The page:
m2m President and CEO Frank Beadle de Palomo shares his reflections on the state of the HIV/AIDS pandemic and m2m’s work to create an HIV-free generation:
Today is World AIDS Day, a day observed around the world to raise awareness of HIV/AIDS, remember those we have lost, and remind ourselves that even though tremendous progress has been made in the fight against AIDS, the battle is far from over.
If we are serious about the Global Goal of ending the HIV/AIDS pandemic by 2030, the scale of the task that lies ahead is sobering. Almost 40 million people are currently living with HIV. Thousands of people are newly infected each day, and a million people died last year from AIDS-related illnesses. As the pandemic evolves, one of the biggest concerns is how the world’s youngest citizens are being impacted. Nearly 7,000 adolescent girls and young women are infected with HIV each week globally, the vast majority in sub-Saharan Africa. And each day, more than 400 children are infected with HIV around the world, despite the fact that we know exactly how to prevent mother-to-child transmission.
Yet, while we know the challenge is great, we also believe the solution is simple. Women—trained and employed as frontline healthcare workers—have proven time and again that they have the power to comprehensively tackle HIV’s causes and effects and ensure that families thrive. In 2016 alone, mothers2mothers’ (m2m) “Mentor Mother Model”—which sees HIV-positive women employed to deliver vital health services and support—enrolled nearly two million new clients and helped to prevent HIV infection in over 700,000 children. Moreover, for the third year in a row, we saw virtual elimination of mother-to-child transmission among our enrolled clients.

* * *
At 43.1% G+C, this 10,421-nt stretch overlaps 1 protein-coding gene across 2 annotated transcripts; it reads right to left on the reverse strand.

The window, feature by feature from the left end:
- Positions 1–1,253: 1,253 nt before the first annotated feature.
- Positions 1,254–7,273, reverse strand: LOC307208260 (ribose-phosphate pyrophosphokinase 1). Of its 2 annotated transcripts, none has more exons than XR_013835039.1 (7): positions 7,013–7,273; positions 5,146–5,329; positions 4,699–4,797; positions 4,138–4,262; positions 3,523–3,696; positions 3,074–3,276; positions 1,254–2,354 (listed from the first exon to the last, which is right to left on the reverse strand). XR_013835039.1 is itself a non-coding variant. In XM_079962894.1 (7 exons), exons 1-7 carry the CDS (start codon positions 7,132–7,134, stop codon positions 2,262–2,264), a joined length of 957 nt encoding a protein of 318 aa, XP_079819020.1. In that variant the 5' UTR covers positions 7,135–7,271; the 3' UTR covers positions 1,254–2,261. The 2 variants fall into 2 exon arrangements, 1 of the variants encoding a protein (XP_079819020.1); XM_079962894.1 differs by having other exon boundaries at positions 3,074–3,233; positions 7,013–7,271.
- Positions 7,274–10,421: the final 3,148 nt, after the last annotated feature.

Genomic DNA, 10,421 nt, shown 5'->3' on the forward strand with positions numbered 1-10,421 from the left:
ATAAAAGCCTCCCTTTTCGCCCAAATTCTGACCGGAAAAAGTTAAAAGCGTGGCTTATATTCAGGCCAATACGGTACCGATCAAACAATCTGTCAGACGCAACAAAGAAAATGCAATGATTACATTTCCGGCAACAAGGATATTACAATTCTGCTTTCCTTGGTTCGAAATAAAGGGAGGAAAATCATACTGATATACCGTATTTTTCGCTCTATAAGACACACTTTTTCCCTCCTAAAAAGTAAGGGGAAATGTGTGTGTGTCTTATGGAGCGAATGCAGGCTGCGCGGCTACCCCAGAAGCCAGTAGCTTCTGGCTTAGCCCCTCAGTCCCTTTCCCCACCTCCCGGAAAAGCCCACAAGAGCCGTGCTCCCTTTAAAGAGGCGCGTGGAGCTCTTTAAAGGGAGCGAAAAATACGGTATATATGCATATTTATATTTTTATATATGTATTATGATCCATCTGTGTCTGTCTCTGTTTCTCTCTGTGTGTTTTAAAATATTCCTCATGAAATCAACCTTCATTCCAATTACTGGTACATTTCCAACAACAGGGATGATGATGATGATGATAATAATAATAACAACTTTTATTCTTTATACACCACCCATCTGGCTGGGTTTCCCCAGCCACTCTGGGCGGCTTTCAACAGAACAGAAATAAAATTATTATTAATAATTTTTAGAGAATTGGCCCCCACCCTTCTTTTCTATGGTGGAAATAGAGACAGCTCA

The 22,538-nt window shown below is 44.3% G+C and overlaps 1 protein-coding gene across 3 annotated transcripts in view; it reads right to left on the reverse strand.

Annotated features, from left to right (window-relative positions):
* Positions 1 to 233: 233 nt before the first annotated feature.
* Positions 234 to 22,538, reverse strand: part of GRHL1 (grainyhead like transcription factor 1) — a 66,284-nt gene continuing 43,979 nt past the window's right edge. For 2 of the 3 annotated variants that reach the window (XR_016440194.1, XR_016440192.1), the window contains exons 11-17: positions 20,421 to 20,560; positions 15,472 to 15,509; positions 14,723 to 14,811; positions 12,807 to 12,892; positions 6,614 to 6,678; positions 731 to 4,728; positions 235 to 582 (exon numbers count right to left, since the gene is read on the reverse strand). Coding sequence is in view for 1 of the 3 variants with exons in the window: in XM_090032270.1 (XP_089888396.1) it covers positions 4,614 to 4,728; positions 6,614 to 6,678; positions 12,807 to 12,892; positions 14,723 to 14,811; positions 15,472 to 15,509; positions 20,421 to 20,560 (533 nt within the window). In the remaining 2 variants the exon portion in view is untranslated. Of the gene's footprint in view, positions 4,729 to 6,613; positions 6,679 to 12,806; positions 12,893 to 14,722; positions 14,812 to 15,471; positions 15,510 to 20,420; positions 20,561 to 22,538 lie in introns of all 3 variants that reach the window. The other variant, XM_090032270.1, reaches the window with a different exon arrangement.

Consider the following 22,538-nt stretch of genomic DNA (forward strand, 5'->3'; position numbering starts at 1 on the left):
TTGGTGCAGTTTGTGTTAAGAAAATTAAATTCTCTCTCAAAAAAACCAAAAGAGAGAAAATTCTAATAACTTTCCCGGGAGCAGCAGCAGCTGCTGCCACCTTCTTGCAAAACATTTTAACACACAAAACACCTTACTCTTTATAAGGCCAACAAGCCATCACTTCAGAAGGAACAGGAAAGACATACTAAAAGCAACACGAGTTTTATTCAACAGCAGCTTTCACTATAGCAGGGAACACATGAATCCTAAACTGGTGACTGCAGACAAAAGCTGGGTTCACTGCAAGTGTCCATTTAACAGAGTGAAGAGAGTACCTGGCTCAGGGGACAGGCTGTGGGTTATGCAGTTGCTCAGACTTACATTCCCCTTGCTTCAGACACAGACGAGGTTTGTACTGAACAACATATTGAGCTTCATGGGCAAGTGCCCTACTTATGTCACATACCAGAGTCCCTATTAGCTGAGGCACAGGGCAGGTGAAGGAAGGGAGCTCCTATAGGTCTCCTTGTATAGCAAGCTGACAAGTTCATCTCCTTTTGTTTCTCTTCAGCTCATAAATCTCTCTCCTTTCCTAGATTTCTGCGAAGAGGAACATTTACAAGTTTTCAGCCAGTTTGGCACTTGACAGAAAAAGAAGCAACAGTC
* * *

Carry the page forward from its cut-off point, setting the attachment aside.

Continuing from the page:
At the same time, this model provided employment and empowerment opportunities for those who would otherwise be among society’s most marginalised. The African Union is calling for two million more community health workers to be employed by 2020 to close Africa’s healthcare gap and help deliver the “right to health”—UNAIDS’ chosen theme for today. With results like this possible, m2m supports this call, and believes that urgent investment is an imperative for anyone who cares about public health and women’s empowerment.
As we face this challenge, and advocate for solutions, we are also glad to have powerful allies by our side. I am very pleased to share with you that activist, actress, producer, and director Salma Hayek has just agreed to be honoured as an m2m Patron, after recently visiting our sites in South Africa and witnessing first-hand the life-changing work of Mentor Mothers. You can read about her journey in the Daily Telegraph.
Salma joins long-time m2m supporter Annie Lennox, an internationally acclaimed human rights activist, and now officially an m2m Patron. Since Annie first visited an m2m site in 2009, she has been a tireless supporter of our organisation and advocate for our work.
With the support of these formidable Patrons, together with the tremendous dedication and compassion of m2m’s Mentor Mothers and partners like you, I am confident that on a World AIDS Day in the not too distant future, we will no longer have to talk about the work that lies ahead, but celebrate HIV-free generations while we continue to remember those we have loved and lost to a disease that will no longer create such tragedy. Until then, please continue to support us in any way you can, whether that is financially, by spreading the word about our work, or simply by speaking up about the power of women to end this pandemic once and for all.